US 6618941 B2
A technique for making acicular, branched, conductive dendrites, and a technique for using the dendrites to form a conductive compressible pad-on-pad connector are provided. To form the dendrites, a substrate is provided on which dendrites are grown, preferably on a metal film. The dendrites are then removed from the substrate, preferably by etching metal from the substrate. The so formed dendrites are incorporated into a compressible dielectric material, which then forms a compressible pad-on-pad connector between two conducting elements, such as connector pads on electrical devices, e.g. an I/C chip mounted on a substrate, such as a chip carrier.
1. A method of forming free standing metal dendrites comprising the steps of:
providing a substrate on which said dendrites can be grown;
growing dendrites on said substrate;
removing said grown dendrites from said substrate; and
dispersing said dendrites in a compressible dielectric material.
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This application is a divisional of application Ser. No. 09/371,290, filed Aug. 10, 1999 now U.S. No. 6,323,432.
This invention relates generally to the manufacture of dendritic particles, and the use thereof and, more particularly, to the manufacture of acicular branched metal dendritic particles, and the use thereof.
Traditionally, springs and pins have been used to provide connection between electrical elements such as pads. However, as densities increase, these types of connections are often not sufficient. With higher densities, compressible pad-on-pad connections are often used. While in many cases these types of connectors are very useful, nevertheless in some instances they are not completely reliable. For example, when the pads or other contacts have films, such as oxide films or the like or dust particles, or any other surface contaminants, or connectors that use a conductive elastomer/plastic material, such conductive elastomers may not provide the necessary contact with the pads. This is because the conductive elastomer is normally provided with relatively soft metal conducting particles, such as silver. When the particles encounter the film, they may not penetrate the film, but rather deform, leaving the film as an insulating barrier between the conductive pad and the conductive particles. This sometimes results in less than the quality connection required.
According to the present invention, a technique for making acicular, branched, conductive dendrites, and a technique for using the dendrites to form a conductive compressible pad-on-pad connector are provided. To form the dendrites, a substrate is provided on which dendrites are grown, preferably on a metal film. The dendrites are then removed from the substrate, preferably by etching metal from the substrate. The so formed dendrites are incorporated into a compressible dielectric material, which then forms a compressible pad-on-pad connector between two conducting elements, such as connector pads on electrical devices, e.g. an I/C chip mounted on a substrate, such as a chip carrier.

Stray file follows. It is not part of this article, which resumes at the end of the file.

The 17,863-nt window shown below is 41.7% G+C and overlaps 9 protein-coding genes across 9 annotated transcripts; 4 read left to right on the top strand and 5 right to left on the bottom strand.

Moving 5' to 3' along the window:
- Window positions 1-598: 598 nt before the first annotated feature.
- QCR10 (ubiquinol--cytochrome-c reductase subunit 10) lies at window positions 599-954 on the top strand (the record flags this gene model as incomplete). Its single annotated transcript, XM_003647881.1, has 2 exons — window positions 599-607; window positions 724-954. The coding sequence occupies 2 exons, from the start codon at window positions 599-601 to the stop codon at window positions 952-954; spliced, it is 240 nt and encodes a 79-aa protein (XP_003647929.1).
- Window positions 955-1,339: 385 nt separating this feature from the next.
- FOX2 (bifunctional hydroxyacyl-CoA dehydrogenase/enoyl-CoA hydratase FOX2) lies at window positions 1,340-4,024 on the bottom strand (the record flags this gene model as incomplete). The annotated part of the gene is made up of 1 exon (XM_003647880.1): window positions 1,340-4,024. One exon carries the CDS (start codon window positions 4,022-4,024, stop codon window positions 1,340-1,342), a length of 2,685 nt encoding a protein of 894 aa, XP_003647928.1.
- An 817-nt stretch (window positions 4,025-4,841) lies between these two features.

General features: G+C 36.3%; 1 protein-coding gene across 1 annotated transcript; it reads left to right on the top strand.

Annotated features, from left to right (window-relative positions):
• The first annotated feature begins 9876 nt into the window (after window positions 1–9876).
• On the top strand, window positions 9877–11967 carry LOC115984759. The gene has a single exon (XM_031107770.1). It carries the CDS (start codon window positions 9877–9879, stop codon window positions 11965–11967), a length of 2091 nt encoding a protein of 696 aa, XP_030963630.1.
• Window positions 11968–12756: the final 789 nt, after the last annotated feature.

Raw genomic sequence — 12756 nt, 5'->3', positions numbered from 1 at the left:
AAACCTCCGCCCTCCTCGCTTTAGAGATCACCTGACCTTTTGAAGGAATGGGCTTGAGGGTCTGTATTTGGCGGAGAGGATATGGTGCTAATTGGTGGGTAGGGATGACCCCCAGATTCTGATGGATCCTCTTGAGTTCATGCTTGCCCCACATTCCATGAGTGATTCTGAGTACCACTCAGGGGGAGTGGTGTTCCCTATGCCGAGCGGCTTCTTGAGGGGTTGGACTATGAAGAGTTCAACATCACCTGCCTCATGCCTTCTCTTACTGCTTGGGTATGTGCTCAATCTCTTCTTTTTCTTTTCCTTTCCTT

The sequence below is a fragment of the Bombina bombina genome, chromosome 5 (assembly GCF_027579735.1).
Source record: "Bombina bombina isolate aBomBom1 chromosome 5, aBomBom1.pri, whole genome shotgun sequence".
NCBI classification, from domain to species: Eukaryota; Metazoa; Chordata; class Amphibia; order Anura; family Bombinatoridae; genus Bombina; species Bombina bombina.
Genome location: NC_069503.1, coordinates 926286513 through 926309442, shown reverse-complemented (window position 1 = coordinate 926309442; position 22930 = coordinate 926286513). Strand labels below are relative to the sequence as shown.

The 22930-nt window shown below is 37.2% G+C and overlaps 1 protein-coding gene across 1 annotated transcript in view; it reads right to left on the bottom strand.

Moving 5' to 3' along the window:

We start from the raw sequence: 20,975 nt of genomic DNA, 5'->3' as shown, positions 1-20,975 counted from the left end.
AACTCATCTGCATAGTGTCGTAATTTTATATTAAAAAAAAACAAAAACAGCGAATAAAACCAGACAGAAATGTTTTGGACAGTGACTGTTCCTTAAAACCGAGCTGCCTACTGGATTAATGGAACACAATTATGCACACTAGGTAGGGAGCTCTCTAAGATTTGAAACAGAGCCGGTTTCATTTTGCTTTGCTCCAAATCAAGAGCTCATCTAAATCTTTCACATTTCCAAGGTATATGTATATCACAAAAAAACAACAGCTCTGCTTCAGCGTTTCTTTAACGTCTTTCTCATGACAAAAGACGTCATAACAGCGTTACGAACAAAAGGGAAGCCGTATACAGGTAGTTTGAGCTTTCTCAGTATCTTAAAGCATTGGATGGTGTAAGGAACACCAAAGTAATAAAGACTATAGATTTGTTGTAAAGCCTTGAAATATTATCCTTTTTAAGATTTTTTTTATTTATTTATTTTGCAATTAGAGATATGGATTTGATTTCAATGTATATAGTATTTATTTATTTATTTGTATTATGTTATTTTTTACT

FIGS. 1-6 show diagrammatically the steps in forming dendrite particles according to this invention;
FIG. 7 shows a dendrite particle formed according to this invention and detached from the substrate on which it was formed; and
FIG. 8 depicts, somewhat diagrammatically, a compressible dielectric material having dendrite particles embedded therein according to this invention and disposed between a pair of conducting pads.
A method of forming branched, acicular, dendrite particles according to one embodiment of this invention is shown, somewhat diagrammatically, in FIGS. 1-6.
As shown in FIG. 1, a titanium substrate 10 is provided on which a copper coating 12 is applied. The copper layer 12 preferably is about 0.0002 inches thick. The copper can either be laminated or plated onto the substrate using conventional laminating or plating techniques well known to those skilled in the art. For example, conventional electroplating using an acid copper bath to deposit 0.2 mil thick copper on the titanium substrate gives good results.
As seen in FIG. 2, a coating of photoresist 14 is applied to the copper coating 12. The photoresist is exposed and developed according to standard photolithographic techniques to form openings 16 extending to the copper layer 12 where dendrite particles are to be formed. The photoresist can be either negative acting or positive acting. Preferably, the photoresist is a negative acting photoresist of the type sold by DuPont under the designation 330R.
As can be seen in FIG. 3, following the patterning of the photoresist 14, a layer of nickel 18, preferably about 0.0001 inch thick, and a layer of palladium 20 (if palladium dendrites are to be formed) preferably about 0.0001 inch thick, are plated onto the copper layer 12 in the openings 16. Standard plating techniques, well known to those skilled in the art, are used to plate the nickel and palladium. Conventional nickel sulfamate baths can be used to plate nickel. SEL-REX palladium off the shelf plating chemicals sold by Enthone Corp. can be used for plating palladium. The nickel 18 serves as a barrier to copper migration and contamination and the palladium 20 serves as the base on which the palladium dendrites are to be grown.